Low-income children in sub-par schools can choose a tutoring program from a list provided by the school district. The district must pay for that after-school academic assistance.

The battle of wills over the tutoring provision has been going on for nearly two years in Illinois.

In January 2003, the state board approved Chicago as a tutoring provider, even though it was clear it might become a problem down the road. Hickok warned then that allowing Chicago to oversee tutoring undermined the law.

"In essence, we would be saying, `Well, let's see, the school district didn't provide adequate education for students, but let's label them a supplier of tutoring services and then pay them some more money because they didn't get it right the first time,'" Hickok told the Tribune.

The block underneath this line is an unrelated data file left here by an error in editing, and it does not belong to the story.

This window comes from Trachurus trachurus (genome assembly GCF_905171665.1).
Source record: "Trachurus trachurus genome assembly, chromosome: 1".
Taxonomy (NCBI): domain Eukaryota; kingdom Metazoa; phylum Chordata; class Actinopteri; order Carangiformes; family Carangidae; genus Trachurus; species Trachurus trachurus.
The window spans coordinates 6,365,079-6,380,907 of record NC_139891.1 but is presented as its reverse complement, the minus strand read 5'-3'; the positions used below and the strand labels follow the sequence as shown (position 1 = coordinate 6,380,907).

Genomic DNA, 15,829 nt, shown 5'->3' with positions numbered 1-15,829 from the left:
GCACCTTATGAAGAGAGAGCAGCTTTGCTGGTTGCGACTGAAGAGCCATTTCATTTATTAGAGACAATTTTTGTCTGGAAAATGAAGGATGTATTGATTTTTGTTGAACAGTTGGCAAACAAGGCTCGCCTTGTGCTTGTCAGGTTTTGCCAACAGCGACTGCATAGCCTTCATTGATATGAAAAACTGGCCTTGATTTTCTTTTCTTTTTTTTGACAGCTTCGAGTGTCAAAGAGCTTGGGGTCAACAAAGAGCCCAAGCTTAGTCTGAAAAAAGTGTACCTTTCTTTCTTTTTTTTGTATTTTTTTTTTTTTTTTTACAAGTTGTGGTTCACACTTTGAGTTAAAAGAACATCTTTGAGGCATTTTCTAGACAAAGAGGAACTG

Fatal flaw

But Duncan and superintendents in the other districts argue that the law has a fatal flaw. Private vendors are not ready for the onslaught of students who need the academic enrichment and have been slow to respond, they argue.

Last year, thousands of Chicago students did not get the tutoring they were eligible for because the private companies had difficulty finding enough qualified tutors.

In Cicero, school officials could not find enough companies to handle the influx of bilingual students.

And in Springfield, the district could find only one company willing to help its students--and that company needed at least 48 to sign up before it would agree to come into the schools. So far, only eight Springfield students have signed up.

"You can't just snap your fingers and expect that everything will all work out just because the law demands it," says Carolyn Blackwell, who oversees federal programs in Springfield School District 186. "I guess I am not surprised that they are sticking to the letter of the law now that [President] Bush has been re-elected and says he has a mandate."

— Stephanie Banchero with commentary by George Schmidt
Chicago Tribune